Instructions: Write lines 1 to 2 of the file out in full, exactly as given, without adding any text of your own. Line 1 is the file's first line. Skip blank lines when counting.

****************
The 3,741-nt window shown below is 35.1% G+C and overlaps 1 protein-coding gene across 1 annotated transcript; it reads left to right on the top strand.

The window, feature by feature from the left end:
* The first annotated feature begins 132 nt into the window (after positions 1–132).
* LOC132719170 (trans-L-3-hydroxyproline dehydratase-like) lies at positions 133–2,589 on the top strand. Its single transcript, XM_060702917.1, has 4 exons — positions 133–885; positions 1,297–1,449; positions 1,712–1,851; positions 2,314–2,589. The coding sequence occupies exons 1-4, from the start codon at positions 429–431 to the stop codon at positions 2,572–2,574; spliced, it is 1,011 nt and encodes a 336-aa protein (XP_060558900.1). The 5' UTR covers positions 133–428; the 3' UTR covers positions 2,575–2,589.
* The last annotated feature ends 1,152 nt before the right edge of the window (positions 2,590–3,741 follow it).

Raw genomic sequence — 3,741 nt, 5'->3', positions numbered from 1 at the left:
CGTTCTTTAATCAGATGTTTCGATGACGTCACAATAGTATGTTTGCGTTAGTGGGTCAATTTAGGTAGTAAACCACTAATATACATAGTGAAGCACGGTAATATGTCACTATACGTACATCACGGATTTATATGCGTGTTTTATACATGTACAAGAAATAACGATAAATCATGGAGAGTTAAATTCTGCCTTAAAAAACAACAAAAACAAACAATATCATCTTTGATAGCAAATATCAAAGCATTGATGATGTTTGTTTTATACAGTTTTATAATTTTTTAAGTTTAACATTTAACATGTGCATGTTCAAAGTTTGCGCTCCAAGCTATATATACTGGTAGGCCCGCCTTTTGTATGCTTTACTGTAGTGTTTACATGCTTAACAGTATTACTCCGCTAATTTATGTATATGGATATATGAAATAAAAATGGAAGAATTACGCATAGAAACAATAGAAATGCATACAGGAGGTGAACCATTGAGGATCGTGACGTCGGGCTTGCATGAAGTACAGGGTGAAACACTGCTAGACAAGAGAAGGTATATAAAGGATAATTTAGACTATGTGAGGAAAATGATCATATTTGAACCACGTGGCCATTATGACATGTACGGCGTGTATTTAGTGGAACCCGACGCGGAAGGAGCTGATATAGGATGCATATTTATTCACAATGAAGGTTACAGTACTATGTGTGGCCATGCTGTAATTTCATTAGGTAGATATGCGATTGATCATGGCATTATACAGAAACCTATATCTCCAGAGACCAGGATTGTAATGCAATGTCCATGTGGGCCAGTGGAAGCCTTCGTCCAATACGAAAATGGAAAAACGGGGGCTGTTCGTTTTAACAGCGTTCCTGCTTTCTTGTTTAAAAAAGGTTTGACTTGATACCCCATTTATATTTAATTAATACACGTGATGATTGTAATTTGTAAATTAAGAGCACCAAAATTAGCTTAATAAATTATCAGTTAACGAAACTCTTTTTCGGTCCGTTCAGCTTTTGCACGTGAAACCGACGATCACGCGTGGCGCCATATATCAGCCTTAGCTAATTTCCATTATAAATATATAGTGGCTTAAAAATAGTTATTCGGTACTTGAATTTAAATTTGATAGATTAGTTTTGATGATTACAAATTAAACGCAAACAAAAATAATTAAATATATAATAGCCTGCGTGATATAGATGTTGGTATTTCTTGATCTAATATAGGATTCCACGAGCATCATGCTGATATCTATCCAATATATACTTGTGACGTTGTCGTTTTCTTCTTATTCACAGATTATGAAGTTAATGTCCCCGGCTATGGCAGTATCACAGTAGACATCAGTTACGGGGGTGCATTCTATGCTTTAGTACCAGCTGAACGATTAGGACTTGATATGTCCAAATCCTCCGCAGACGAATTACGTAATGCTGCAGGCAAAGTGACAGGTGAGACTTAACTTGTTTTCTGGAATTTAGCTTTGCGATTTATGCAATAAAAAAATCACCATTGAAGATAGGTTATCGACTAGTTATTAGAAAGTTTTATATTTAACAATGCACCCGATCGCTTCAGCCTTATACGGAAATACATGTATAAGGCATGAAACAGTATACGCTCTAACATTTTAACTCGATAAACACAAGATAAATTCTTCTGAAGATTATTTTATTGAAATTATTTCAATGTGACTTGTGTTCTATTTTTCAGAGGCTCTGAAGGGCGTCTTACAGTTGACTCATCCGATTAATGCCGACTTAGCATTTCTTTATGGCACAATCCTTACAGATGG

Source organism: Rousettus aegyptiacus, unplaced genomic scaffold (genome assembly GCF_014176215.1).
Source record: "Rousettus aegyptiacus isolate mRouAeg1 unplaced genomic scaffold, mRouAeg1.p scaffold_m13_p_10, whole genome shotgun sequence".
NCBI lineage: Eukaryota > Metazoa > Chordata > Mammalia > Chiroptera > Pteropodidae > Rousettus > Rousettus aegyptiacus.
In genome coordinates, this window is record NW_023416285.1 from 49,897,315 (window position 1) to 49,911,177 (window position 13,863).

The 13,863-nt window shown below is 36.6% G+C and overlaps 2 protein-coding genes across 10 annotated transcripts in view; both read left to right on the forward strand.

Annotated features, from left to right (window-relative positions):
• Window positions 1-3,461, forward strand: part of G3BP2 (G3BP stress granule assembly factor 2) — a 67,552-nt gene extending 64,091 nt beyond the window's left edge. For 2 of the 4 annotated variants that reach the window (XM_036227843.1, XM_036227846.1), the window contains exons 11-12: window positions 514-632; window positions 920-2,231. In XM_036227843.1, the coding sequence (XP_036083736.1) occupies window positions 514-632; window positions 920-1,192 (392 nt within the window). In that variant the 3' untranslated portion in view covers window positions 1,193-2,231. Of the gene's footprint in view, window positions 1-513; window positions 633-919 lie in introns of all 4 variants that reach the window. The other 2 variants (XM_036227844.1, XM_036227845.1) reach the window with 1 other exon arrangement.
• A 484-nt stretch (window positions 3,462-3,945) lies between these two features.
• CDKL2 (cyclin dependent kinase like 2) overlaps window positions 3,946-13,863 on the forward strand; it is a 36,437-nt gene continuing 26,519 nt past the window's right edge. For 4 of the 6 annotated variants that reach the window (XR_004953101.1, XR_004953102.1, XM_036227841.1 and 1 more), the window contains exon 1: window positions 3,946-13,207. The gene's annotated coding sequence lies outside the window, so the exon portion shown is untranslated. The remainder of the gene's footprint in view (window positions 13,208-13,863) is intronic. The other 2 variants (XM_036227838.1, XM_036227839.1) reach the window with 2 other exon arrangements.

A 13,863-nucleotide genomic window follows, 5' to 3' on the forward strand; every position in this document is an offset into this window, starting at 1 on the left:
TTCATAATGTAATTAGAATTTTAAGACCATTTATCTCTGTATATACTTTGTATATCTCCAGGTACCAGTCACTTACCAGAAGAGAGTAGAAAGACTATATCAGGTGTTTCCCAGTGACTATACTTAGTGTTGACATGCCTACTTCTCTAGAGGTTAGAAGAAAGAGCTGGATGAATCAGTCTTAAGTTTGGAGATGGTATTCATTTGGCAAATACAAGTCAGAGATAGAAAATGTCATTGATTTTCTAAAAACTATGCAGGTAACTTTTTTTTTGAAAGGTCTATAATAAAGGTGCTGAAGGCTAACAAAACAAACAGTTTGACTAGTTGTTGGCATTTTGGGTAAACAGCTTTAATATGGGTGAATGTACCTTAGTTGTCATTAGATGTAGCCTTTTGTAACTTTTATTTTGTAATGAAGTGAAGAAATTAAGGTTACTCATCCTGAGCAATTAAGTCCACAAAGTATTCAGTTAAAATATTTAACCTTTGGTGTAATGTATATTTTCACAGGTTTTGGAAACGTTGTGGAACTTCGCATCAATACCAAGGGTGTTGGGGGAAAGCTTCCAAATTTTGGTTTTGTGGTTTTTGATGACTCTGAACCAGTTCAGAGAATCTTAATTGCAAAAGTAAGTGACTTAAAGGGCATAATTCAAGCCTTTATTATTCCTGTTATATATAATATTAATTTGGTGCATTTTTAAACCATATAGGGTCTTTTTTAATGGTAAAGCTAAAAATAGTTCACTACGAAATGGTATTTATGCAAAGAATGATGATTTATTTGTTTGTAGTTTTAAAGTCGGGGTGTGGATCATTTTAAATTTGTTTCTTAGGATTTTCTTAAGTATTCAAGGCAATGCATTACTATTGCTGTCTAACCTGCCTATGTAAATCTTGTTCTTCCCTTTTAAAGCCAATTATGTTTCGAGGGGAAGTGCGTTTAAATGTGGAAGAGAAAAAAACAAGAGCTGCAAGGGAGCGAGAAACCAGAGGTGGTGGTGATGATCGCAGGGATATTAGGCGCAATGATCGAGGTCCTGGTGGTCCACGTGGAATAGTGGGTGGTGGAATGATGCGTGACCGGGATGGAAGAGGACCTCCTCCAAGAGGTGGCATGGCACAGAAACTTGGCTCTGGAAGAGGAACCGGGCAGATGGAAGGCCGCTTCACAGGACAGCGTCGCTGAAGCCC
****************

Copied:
The 3,741-nt window shown below is 35.1% G+C and overlaps 1 protein-coding gene across 1 annotated transcript; it reads left to right on the top strand.

The window, feature by feature from the left end: